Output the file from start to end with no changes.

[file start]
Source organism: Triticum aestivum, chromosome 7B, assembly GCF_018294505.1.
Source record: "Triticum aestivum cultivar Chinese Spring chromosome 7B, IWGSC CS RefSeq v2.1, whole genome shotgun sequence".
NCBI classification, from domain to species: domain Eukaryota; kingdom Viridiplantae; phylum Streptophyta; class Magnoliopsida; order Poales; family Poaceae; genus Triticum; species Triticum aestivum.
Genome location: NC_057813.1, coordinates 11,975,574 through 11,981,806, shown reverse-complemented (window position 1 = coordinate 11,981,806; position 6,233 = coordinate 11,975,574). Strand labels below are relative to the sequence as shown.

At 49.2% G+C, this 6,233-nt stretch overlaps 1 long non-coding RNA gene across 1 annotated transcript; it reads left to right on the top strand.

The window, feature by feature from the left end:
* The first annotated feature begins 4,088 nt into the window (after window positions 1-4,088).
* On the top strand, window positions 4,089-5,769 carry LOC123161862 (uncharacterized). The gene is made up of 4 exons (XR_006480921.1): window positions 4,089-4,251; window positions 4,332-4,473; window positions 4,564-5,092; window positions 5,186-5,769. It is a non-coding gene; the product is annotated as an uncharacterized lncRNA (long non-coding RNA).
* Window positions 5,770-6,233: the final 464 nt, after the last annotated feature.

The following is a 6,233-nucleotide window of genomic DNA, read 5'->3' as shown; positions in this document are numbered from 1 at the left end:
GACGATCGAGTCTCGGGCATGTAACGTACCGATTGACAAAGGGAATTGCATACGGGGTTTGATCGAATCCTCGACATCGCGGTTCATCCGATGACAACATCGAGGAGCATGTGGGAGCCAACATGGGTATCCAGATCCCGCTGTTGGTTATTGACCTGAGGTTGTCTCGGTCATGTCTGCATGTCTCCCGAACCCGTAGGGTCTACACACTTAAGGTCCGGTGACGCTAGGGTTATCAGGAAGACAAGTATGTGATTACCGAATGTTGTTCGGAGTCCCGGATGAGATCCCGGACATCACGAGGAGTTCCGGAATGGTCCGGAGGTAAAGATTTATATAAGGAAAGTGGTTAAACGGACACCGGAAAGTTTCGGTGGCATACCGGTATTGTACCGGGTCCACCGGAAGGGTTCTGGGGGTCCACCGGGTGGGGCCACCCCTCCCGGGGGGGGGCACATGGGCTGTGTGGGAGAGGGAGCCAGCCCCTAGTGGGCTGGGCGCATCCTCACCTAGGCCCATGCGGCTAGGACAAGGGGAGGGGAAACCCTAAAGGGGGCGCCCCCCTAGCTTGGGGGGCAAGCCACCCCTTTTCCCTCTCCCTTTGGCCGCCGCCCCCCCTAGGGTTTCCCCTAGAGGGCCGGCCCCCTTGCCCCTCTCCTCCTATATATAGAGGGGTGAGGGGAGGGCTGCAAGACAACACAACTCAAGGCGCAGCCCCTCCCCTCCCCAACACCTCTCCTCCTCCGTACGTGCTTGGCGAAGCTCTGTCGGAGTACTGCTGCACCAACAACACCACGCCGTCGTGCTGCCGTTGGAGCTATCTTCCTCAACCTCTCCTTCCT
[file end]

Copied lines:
Source organism: Triticum aestivum, chromosome 7B, assembly GCF_018294505.1.
Source record: "Triticum aestivum cultivar Chinese Spring chromosome 7B, IWGSC CS RefSeq v2.1, whole genome shotgun sequence".
NCBI classification, from domain to species: domain Eukaryota; kingdom Viridiplantae; phylum Streptophyta; class Magnoliopsida; order Poales; family Poaceae; genus Triticum; species Triticum aestivum.
Genome location: NC_057813.1, coordinates 11,975,574 through 11,981,806, shown reverse-complemented (window position 1 = coordinate 11,981,806; position 6,233 = coordinate 11,975,574). Strand labels below are relative to the sequence as shown.

At 49.2% G+C, this 6,233-nt stretch overlaps 1 long non-coding RNA gene across 1 annotated transcript; it reads left to right on the top strand.

The window, feature by feature from the left end:
* The first annotated feature begins 4,088 nt into the window (after window positions 1-4,088).
* On the top strand, window positions 4,089-5,769 carry LOC123161862 (uncharacterized). The gene is made up of 4 exons (XR_006480921.1): window positions 4,089-4,251; window positions 4,332-4,473; window positions 4,564-5,092; window positions 5,186-5,769. It is a non-coding gene; the product is annotated as an uncharacterized lncRNA (long non-coding RNA).
* Window positions 5,770-6,233: the final 464 nt, after the last annotated feature.

The following is a 6,233-nucleotide window of genomic DNA, read 5'->3' as shown; positions in this document are numbered from 1 at the left end:
GACGATCGAGTCTCGGGCATGTAACGTACCGATTGACAAAGGGAATTGCATACGGGGTTTGATCGAATCCTCGACATCGCGGTTCATCCGATGACAACATCGAGGAGCATGTGGGAGCCAACATGGGTATCCAGATCCCGCTGTTGGTTATTGACCTGAGGTTGTCTCGGTCATGTCTGCATGTCTCCCGAACCCGTAGGGTCTACACACTTAAGGTCCGGTGACGCTAGGGTTATCAGGAAGACAAGTATGTGATTACCGAATGTTGTTCGGAGTCCCGGATGAGATCCCGGACATCACGAGGAGTTCCGGAATGGTCCGGAGGTAAAGATTTATATAAGGAAAGTGGTTAAACGGACACCGGAAAGTTTCGGTGGCATACCGGTATTGTACCGGGTCCACCGGAAGGGTTCTGGGGGTCCACCGGGTGGGGCCACCCCTCCCGGGGGGGGGCACATGGGCTGTGTGGGAGAGGGAGCCAGCCCCTAGTGGGCTGGGCGCATCCTCACCTAGGCCCATGCGGCTAGGACAAGGGGAGGGGAAACCCTAAAGGGGGCGCCCCCCTAGCTTGGGGGGCAAGCCACCCCTTTTCCCTCTCCCTTTGGCCGCCGCCCCCCCTAGGGTTTCCCCTAGAGGGCCGGCCCCCTTGCCCCTCTCCTCCTATATATAGAGGGGTGAGGGGAGGGCTGCAAGACAACACAACTCAAGGCGCAGCCCCTCCCCTCCCCAACACCTCTCCTCCTCCGTACGTGCTTGGCGAAGCTCTGTCGGAGTACTGCTGCACCAACAACACCACGCCGTCGTGCTGCCGTTGGAGCTATCTTCCTCAACCTCTCCTTCCT